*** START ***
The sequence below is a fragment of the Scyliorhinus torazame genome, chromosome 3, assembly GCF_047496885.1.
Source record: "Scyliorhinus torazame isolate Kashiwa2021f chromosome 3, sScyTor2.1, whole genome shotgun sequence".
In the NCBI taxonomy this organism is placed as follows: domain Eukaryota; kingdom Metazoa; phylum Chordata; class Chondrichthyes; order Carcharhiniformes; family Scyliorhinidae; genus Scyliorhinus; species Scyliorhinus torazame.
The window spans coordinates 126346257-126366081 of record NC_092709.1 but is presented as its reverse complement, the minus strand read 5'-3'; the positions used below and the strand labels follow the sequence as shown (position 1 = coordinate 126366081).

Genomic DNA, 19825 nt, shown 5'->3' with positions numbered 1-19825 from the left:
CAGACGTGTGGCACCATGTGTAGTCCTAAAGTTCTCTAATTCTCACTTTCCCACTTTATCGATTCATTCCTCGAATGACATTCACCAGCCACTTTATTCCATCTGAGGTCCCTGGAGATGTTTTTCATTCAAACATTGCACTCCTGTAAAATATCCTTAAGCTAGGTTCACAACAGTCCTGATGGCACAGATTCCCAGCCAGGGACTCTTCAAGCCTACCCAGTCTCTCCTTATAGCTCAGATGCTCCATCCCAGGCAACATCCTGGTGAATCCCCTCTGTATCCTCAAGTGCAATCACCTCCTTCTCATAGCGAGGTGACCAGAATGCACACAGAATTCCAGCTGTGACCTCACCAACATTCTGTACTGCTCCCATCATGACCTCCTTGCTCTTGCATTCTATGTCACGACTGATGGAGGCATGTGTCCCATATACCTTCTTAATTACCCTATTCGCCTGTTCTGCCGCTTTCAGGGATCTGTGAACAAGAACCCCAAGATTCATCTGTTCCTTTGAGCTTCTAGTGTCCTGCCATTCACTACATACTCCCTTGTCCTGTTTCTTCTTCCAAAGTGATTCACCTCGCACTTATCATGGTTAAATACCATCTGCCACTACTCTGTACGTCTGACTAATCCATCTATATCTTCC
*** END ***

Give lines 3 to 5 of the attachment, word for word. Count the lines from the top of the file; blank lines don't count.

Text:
In the NCBI taxonomy this organism is placed as follows: domain Eukaryota; kingdom Metazoa; phylum Chordata; class Chondrichthyes; order Carcharhiniformes; family Scyliorhinidae; genus Scyliorhinus; species Scyliorhinus torazame.
The window spans coordinates 126346257-126366081 of record NC_092709.1 but is presented as its reverse complement, the minus strand read 5'-3'; the positions used below and the strand labels follow the sequence as shown (position 1 = coordinate 126366081).

Genomic DNA, 19825 nt, shown 5'->3' with positions numbered 1-19825 from the left: